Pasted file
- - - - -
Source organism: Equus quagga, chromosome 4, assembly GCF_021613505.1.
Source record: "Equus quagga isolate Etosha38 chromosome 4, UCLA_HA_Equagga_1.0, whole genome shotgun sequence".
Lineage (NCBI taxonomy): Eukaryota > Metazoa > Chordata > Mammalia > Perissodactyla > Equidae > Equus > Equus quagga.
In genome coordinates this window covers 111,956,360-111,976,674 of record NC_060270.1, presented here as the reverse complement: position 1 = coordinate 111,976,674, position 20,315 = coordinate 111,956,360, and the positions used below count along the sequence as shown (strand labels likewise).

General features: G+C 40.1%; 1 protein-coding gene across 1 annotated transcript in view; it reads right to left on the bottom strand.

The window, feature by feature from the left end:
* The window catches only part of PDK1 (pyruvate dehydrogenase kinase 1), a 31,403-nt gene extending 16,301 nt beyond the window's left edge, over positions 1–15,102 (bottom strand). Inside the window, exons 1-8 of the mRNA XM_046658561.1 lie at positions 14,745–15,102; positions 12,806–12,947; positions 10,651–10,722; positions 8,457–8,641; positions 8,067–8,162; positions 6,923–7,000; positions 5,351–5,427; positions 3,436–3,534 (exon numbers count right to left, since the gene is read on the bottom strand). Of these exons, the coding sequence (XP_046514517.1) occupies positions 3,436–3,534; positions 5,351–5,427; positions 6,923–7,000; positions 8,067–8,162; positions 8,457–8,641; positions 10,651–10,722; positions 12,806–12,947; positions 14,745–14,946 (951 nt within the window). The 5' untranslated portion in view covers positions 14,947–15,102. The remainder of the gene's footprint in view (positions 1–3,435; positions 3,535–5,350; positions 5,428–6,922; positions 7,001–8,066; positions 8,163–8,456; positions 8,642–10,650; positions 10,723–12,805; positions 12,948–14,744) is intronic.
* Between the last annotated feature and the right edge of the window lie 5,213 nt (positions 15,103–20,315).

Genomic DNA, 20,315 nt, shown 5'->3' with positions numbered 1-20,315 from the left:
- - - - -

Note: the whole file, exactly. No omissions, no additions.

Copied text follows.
Source organism: Equus quagga, chromosome 4, assembly GCF_021613505.1.
Source record: "Equus quagga isolate Etosha38 chromosome 4, UCLA_HA_Equagga_1.0, whole genome shotgun sequence".
Lineage (NCBI taxonomy): Eukaryota > Metazoa > Chordata > Mammalia > Perissodactyla > Equidae > Equus > Equus quagga.
In genome coordinates this window covers 111,956,360-111,976,674 of record NC_060270.1, presented here as the reverse complement: position 1 = coordinate 111,976,674, position 20,315 = coordinate 111,956,360, and the positions used below count along the sequence as shown (strand labels likewise).

General features: G+C 40.1%; 1 protein-coding gene across 1 annotated transcript in view; it reads right to left on the bottom strand.

The window, feature by feature from the left end:
* The window catches only part of PDK1 (pyruvate dehydrogenase kinase 1), a 31,403-nt gene extending 16,301 nt beyond the window's left edge, over positions 1–15,102 (bottom strand). Inside the window, exons 1-8 of the mRNA XM_046658561.1 lie at positions 14,745–15,102; positions 12,806–12,947; positions 10,651–10,722; positions 8,457–8,641; positions 8,067–8,162; positions 6,923–7,000; positions 5,351–5,427; positions 3,436–3,534 (exon numbers count right to left, since the gene is read on the bottom strand). Of these exons, the coding sequence (XP_046514517.1) occupies positions 3,436–3,534; positions 5,351–5,427; positions 6,923–7,000; positions 8,067–8,162; positions 8,457–8,641; positions 10,651–10,722; positions 12,806–12,947; positions 14,745–14,946 (951 nt within the window). The 5' untranslated portion in view covers positions 14,947–15,102. The remainder of the gene's footprint in view (positions 1–3,435; positions 3,535–5,350; positions 5,428–6,922; positions 7,001–8,066; positions 8,163–8,456; positions 8,642–10,650; positions 10,723–12,805; positions 12,948–14,744) is intronic.
* Between the last annotated feature and the right edge of the window lie 5,213 nt (positions 15,103–20,315).

Genomic DNA, 20,315 nt, shown 5'->3' with positions numbered 1-20,315 from the left: